About Us Contact Us Help




India - The Hindu Period (500AD-1500AD) – Economy And Politics

Hardik Dixit

India - The Hindu Period (500AD-1500AD) – Economy and Politics

India saw enormous economic prosperity through export of agriculture and manufacturing surplus. Indian aromatic spices were in high demand abroad and were valued more than gold.  Artwork, gold and silver-Jewelry were popular in foreign markets

Maritime trade prospered and reached to the Mediterranean, the Arab countries, Persia, Rome, and much of Europe. India’s naval shore extended from Tiz (Chabahar) in Persian Gulf to southern point of Kanyakumari. Persian Gulf trade also flourished through the Malabar ports. Spices and pottery also arrived in Indonesia.  


Figure – 1 Trading ports of India and surrounding nations.

India imported horses from Arabia, silk from China, elephants from Myanmar and rose water from West Asia.  Ancient inland trade routes were redone based on terrain. Internal trading continued between east and west coasts.  Marco Polo noted the astonishing prosperity in Gujarat.


Figure – 2 Chola Kingdom Trade Routes and Territory

Local makeshift marketplaces, called ‘Kattas’ in Bengal, developed and played an important role in rural economy. Various mercantile guilds thrived. Sreni, a group of professionals and Sangha, community of the likeminded acted as bankers. They dealt with the kings, collected money from the public extending their reach as far as Burma and Sumatra.

The Portuguese were first Europeans to arrive in India by sea and conducted trade through Portuguese state-run organization, ‘Casa da India’. They eventually colonized and subjugated pockets in western India. Mahmud of Ghazani (1030AD) looted Somnath temple of Gujarat multiple times.  By 1500 CE, Delhi-Sultanate, Lodi-Sultanate, Ahom-Kingdom, Vijayanagara-Empire, Gajapati-Empire, Deccan-Sultanates, Chitradurga-Kingdom, Garhwal-Kingdom, and Mysore-Kingdom, were established.

Universal education that spread through classical period saw sharp decline. It resulted in social hierarchy of economic classes. Despite multiple invasions, improved infrastructure combined with increased security, and usage of silver and gold coins enhanced commerce. Kings built and maintained roads, ports, ships, as well as lavish temples to improve the socio-economic activities. India’s economy had a staggering 24.5% share of world’s GDP at the onset of 15th Century (Figure-3).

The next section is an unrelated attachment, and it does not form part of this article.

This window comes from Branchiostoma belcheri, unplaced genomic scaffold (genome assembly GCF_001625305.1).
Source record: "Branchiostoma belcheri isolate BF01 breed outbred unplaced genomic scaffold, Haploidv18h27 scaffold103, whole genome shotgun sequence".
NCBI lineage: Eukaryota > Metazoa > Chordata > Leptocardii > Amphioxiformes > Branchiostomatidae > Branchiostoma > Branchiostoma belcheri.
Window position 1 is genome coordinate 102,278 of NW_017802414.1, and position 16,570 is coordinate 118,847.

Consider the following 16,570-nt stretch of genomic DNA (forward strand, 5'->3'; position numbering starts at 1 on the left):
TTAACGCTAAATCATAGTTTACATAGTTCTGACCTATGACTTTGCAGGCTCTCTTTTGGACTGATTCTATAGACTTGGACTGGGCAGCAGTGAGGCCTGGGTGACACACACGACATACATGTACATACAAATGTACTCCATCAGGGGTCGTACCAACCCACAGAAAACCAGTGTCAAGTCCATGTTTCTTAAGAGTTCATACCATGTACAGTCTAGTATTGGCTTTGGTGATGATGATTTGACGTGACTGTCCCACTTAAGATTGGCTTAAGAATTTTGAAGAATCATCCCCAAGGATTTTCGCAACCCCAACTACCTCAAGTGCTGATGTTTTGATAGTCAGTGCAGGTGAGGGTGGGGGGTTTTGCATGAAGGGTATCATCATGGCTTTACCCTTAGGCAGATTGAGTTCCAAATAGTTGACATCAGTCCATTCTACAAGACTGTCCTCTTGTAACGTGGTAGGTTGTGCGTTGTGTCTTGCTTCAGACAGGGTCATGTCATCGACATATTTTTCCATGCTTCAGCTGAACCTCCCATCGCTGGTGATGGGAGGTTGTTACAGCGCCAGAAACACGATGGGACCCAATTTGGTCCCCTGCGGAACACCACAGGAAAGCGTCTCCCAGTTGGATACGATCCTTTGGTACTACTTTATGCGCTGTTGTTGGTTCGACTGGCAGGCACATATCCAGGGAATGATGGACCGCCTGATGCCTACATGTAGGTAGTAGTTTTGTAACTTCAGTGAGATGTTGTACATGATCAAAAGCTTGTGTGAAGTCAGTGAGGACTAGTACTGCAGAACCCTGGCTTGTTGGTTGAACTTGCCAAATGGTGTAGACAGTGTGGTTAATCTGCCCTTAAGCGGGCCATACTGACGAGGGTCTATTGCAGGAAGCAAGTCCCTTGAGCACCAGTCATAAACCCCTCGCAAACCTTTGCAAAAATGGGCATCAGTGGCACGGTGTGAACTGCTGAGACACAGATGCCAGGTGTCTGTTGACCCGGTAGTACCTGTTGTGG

Figure 3.  Angus Madison (2003). “The World Economy: Historical Statistics”.

Vijayanagar empire confronted the Islamic invasions with the support of the southern powers. They maintained a huge army. They had strong infrastructure and were engaged in building ships. The Empire generated revenues by taxing agriculture produce, animal husbandry, social events, and gardening. The villages had their own assembly that adjudicated cases.  Efficient administration and vigorous overseas trade helped develop newer technologies. (Figure 4.)

Figure 4 Gajashaala or elephant's stable, built by the Vijayanagar rulers for their war elephants

Delhi Sultanate was established in 1206 by Qutub-u-din-Aibak, who enforced Islamic Shariat law. Sultanate collected 1/6th of the produce as tax from agriculture, industry and land ownership. People paid taxes in the form of grains, animals, cash, raw materials, and manual labor. The revenue-system supported the army, the bureaucracy, the Sultan’s personal expenditure and the palaces.

Figure – 5 Coin from the period of Muhammad ibn Tughluq of Delhi Sultanate

Brahmins were respected by the locals and they assumed authority.  They were exempted from the taxes and they benefited from agricultural land ownership. The upper classes could exploit the lower.   Kings, large landowners, and rich merchants donated to the temples. The Sultan’s desire to extend territory resulted in power conflict between the Muslims and Hindus.

Figure – 6 Gold coins of Chola Kings & Figure – 7 Silver coins of Gurjara-Pratihara king Bhoja

Hindu temples and monasteries acted as powerhouses of economic activity and sometimes acted as banks. Temples housed large number of employees including dancers, teachers, drummers, goldsmiths, and accountants. Many inscriptions in temples in southern India describe donations to the temples. 

Figure 8 – Inscriptions on Brihadeshwara temple


1. A History of Ancient and Early Medieval India till 1200AD – Upinder Singh
2 - The cultural Heritage of India, Volume II
 - Ramakrishna Mission - Institute of Culture, Calcutta
3 – India Discovery Center presentation by Bhavani Vankineni
4 – India A History by John Keay
5 - Angus Madison (2003). "The World Economy: Historical Statistics".
6. - Al-Biruni’s Tahqiq-i-Hind (1000CE)
7. Evolution of the World Economy, Precious Metals and India https://eh.net/book_reviews/evolution-of-the-world-economy-precious-metals-and-india/
8 – Economic history of Bengal

Image references -

Figure 1 -  A History of Ancient and Early Medieval India till 1200AD – Upinder Singh
Figure – 2 - https://www.ancient-civilizations.com/chola-dynasty/
Figure 3 – Angus Madison (2003). "The World Economy: Historical Statistics".
Figure 4 – Gajashala – By Shashikantha521 - Own work, CC BY-SA 3.0, https://commons.wikimedia.org/w/index.php?curid=21336984
Figure 5 -  https://www.britannica.com/place/Delhi-sultanate
Figure 6,7 - A History of Ancient and Early Medieval India till 1200AD – Upinder Singh
Figure 8 - https://peppertrail.com/brihadisvara-temple-a-treasure-trove-of-culinary-inscriptions/

Seminar Presentation at:

Authored by: Hardik Desai for India Discovery Center (IDC)

(c) Copyright 2022 India Discovery Center, Inc.  All rights reserved.

Bookmark and Share |

You may also access this article through our web-site http://www.lokvani.com/

Home | About Us | Contact Us | Copyrights Help